Beyond (1986, dir: Stuart Gordon; cast: Ted Sorel, Jeffrey Combs,
Barbara Crampton, Ken Foree)
scientist film is a kind of spiritual sequel to 1985's Re-Animator. Same team, behind and before the camera, with another screenplay loosely
based on a Lovecraft story. (Certainly a much better film than the
actual sequel, 1989's dreary and plodding Bride
Jeffrey Combs plays a repressed young scientist intensely devoted to his
work, here assisting Ted Sorel (as the mad Dr. Pretorious -- an homage
of Frankenstein). Sorel has invented the Resonator: a
device that opens a portal into another dimension, simultaneously admitting
grotesquely sensuous shape-shifting monsters, while physically (often sexually)
stimulating nearby people. Such as the impotent Sorel, who, once
excited, wants ever more stimulation.
Beyond shares some of Re-Animator's
dark comedy, though not as much (Combs should have gotten better quips). Early on, a nosy neighbor reports "strange noises and colored lights" emanating
from Sorel's house. When the police arrive, Combs is escaping the
house, screaming that Sorel was eaten by one of the inter-dimensional monsters.
with murdering Sorel, Combs is committed to an asylum and placed under
the care of a repressed young psychiatrist intensely devoted to her work
(Barbara Crampton). Although referred to as a "girl wonder," Crampton
is obviously too young to be a psychiatrist, much less one with an impressive
record of past achievement. But that's okay -- we know she's smart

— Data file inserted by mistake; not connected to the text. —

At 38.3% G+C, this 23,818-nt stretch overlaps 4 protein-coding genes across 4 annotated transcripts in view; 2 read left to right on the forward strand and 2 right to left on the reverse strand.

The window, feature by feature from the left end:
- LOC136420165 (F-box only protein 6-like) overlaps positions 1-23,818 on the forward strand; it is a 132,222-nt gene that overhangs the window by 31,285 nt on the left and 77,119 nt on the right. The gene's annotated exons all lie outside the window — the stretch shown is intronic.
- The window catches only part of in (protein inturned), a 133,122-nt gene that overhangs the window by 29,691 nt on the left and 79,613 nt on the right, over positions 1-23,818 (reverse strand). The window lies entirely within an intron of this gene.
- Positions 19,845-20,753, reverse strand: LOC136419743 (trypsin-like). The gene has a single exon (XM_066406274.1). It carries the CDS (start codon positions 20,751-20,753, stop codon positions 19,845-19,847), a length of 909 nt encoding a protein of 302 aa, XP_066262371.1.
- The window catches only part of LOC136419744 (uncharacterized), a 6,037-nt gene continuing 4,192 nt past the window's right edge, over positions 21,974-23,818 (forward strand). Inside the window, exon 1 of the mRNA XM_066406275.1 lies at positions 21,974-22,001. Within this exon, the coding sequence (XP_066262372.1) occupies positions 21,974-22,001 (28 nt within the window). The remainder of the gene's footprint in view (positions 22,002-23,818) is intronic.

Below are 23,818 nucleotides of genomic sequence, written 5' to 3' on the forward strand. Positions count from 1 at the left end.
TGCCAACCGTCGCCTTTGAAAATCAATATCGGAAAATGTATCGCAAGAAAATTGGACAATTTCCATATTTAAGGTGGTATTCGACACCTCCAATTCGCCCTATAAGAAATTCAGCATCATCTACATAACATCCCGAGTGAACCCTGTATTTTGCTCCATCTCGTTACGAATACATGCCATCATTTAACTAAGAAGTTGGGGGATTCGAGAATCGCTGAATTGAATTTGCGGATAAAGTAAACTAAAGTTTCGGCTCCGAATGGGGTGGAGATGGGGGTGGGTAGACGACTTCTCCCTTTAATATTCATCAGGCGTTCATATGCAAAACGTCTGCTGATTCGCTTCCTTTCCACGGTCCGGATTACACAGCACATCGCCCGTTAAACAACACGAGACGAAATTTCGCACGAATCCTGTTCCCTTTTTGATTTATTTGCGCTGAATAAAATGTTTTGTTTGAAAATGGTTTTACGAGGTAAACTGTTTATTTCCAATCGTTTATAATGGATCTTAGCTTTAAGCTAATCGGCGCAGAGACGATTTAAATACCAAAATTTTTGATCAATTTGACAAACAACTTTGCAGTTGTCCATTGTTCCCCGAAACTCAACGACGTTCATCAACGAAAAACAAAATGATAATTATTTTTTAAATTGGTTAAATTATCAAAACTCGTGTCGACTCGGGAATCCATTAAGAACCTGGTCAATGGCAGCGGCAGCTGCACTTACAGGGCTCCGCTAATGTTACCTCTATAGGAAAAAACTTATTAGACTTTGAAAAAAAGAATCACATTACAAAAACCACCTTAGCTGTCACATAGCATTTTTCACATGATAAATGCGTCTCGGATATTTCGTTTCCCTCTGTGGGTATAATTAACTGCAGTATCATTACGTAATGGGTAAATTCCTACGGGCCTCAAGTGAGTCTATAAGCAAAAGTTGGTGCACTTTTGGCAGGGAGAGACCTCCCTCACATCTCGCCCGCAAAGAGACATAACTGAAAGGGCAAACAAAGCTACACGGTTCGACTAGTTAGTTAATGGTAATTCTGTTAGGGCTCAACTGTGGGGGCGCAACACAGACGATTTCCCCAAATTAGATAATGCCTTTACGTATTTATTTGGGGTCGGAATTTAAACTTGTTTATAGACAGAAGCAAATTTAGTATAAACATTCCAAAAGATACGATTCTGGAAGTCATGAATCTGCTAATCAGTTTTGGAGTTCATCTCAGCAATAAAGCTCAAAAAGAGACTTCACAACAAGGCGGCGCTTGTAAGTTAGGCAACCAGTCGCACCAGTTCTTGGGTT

because she wears glasses.
is fascinated by Combs's "delusions." The authorities wonder if Combs
is insane, or just trying to cop an insanity defense. Either way,
Combs must recreate Sorel's experiment if he ever hopes to be released. Accompanied by a police officer (Ken Foree; Dawn
of the Dead), Crampton escorts Combs to Sorel's house to do just that.
like to link sex and death, and sex and cannibalism, and fear of being
eaten and fear of sex and fear of death... I'm no Freudian, but From
Beyond brims with sex and death and cannibalism.
repairs the Resonator, admitting a monster, but shuts the machine before
the monster can kill. But the Resonator is addictive, and Crampton,
excited by the rush, wants more. Discovering Sorel's S&M torture
chamber, Crampton dons a dominitrix outfit. The Resonator having
tapped into her "dark primal side," the coolly clinical psychiatrist loses
her inhibitions and swings to the opposite extreme.
all addicts, she and Combs are soon swinging back and forth, trying to
re-repress their growing dark urges even as they indulge them. Combs
develops a hunger for human brains. The violence is graphic, but
at times also silly (why doesn't Foree just step out of the light when
he realizes that it's attracting the voracious ... locusts?).
stout cop is likable but one-dimensional, the bane of horror good guys. Film and TV cops are often given a quirk, usually some favorite food, in
a lazy, shorthand attempt to "flesh them out." Kojak had his lollipop. Many cops eat donuts or pizza. Foree's cop likes to cook.
returning as a monster, is charismatic and repulsive. Combs is nicer
and wimpier than in Re-Animator, and also
less interesting. Crampton, beautiful but bland in Re-Animator,
is here intriguing in a meatier role, and even more beautiful (whether
in her classy professional suit, prep outfit, or leather gear). In
effect, Combs and Crampton have switched their personas between the two
films; from daring and bland, to bland and daring.
is the closest thing to a pure hero in From
Beyond, but who remembers the heroes in The
Black Cat and The
Raven? Only Lugosi and Karloff are memorable. And
just as Re-Animator belongs to Combs (a superb
mad scientist), From
Beyond belongs to Crampton. It's a delight to watch her
switch from repressed to wild, from coolly confident to broken and hysterical,
finally ending on an extreme high note as she escapes the house, laughing
Beyond is a fast-moving gorefest, sexy and gruesome, and at
times funny. A worthy followup to Re-Animator.
Review copyright by Thomas
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